It's the hidden challenge facing mainstream media: technological innovation. At a big forum today about the future of media and blogs, Martin Nisenholtz, who heads up digital operations for The New York Times, stressed that mainstream pubs have great trouble landing the skilled technicians they need to compete.
Yahoo and Google, by contrast, are storming into media, and they have legions of brilliant engineers and developers to build the next generation of media services. Sitting across the table from Nisenholtz was Bill Gannon, editorial director for Yahoo! He raved about the speed with which Yahoo can turn an idea into an editorial project. It was not a reassuring moment for the ink-and-paper crowd.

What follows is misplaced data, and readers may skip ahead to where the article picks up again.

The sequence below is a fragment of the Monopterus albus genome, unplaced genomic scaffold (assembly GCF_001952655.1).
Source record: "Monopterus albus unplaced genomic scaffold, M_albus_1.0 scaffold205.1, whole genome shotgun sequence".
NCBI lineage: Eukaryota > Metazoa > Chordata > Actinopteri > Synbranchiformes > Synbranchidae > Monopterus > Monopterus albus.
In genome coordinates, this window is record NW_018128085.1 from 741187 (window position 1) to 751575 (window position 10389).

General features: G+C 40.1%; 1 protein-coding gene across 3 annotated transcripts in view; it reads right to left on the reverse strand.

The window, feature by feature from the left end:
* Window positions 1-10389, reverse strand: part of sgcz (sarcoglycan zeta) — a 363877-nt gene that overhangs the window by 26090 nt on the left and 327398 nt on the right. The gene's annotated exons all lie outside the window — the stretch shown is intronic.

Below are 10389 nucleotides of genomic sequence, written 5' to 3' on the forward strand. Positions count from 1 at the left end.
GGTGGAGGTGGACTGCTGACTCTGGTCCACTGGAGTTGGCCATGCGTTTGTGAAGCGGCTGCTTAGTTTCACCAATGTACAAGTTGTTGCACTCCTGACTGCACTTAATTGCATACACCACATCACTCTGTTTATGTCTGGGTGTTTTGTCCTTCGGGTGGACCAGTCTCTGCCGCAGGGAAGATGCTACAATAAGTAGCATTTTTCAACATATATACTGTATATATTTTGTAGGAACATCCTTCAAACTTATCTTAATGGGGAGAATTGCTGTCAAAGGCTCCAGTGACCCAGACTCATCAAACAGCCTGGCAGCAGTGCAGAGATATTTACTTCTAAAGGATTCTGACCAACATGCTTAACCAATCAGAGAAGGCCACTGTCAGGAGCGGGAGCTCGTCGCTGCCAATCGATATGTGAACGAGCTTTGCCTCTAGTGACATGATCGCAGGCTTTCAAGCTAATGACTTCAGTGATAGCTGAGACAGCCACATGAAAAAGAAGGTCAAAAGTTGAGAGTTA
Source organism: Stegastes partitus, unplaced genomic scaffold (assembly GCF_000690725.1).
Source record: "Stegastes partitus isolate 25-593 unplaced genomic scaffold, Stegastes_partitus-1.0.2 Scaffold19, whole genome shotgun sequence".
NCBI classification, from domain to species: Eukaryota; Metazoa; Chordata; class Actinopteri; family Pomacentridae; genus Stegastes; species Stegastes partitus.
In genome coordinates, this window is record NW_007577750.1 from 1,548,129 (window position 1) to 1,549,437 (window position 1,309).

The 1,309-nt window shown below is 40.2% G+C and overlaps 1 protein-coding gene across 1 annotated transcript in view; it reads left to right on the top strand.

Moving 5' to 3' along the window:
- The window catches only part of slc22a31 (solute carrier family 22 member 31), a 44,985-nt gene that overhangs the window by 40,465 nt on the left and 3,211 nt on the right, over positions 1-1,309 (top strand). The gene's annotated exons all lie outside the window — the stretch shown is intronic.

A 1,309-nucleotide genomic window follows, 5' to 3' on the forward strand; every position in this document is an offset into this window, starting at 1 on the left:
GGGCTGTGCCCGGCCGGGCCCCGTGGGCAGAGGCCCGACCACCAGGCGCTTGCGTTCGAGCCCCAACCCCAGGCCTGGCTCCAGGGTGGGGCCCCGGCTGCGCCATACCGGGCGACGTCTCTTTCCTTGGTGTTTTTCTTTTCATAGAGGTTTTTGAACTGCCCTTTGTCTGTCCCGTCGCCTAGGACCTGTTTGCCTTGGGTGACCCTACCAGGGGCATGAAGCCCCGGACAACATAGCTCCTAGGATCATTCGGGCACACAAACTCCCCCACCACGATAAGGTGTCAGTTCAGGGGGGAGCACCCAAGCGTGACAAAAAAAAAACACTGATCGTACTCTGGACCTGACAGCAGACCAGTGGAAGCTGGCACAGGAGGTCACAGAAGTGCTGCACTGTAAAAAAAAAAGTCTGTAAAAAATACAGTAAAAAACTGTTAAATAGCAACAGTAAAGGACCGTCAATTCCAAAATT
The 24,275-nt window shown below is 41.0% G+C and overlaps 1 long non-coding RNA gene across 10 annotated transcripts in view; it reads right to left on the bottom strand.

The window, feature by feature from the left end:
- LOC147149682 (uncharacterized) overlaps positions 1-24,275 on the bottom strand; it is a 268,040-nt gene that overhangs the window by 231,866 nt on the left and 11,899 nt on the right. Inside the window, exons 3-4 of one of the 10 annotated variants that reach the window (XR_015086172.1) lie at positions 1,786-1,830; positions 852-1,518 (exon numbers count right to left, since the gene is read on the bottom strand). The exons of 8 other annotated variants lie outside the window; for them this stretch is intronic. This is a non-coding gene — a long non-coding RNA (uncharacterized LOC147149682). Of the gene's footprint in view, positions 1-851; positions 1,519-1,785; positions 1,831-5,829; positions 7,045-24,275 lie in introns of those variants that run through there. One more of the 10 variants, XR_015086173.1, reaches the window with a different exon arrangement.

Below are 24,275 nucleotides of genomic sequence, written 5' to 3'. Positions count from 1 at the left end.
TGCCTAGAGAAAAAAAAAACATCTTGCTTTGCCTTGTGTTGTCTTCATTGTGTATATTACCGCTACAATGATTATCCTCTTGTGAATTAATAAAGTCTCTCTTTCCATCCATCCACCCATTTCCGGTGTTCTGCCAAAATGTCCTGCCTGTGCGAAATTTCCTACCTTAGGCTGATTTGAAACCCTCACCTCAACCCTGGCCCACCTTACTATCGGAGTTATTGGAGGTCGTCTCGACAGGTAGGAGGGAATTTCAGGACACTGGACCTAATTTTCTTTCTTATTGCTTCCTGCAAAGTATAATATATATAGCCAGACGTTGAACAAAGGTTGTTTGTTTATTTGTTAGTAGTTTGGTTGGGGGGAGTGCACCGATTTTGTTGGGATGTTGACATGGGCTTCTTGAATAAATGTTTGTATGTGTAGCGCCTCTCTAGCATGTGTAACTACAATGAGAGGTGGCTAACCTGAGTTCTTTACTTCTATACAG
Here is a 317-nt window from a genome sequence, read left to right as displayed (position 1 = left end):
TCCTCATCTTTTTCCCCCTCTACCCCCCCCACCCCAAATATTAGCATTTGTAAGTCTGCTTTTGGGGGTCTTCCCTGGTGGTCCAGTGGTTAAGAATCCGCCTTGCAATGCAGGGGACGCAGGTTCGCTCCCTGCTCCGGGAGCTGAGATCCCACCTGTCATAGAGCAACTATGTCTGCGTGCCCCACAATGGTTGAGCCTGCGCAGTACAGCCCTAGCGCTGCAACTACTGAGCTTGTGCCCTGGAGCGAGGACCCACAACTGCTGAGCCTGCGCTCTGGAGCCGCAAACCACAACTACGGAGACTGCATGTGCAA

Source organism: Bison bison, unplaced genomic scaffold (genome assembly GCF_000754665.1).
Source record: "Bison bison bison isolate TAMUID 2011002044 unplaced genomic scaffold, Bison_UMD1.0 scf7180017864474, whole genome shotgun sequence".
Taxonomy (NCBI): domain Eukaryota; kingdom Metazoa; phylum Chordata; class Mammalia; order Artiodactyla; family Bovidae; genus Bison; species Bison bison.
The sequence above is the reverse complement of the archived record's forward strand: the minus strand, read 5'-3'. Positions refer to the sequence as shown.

What's this mean? Look for mainstream outfits outfits to buy-up online products (and then hire consultants to integrate them). This is what The Times did with About.com (later hiring Jeff Jarvis as a consultant).
I'm still mystified as to why The Times can't hire tech whizzes. I asked Nisenholtz before lunch, and he said that the brightest tech minds like to work on interesting problems--and that they're not drawn to old-line media companies. But surely somewhere, from Palo Alto to Bangalore, there must be gifted techies who could be turned on the idea of remaking the greatest news franchises for the 21st century. Is that so boring?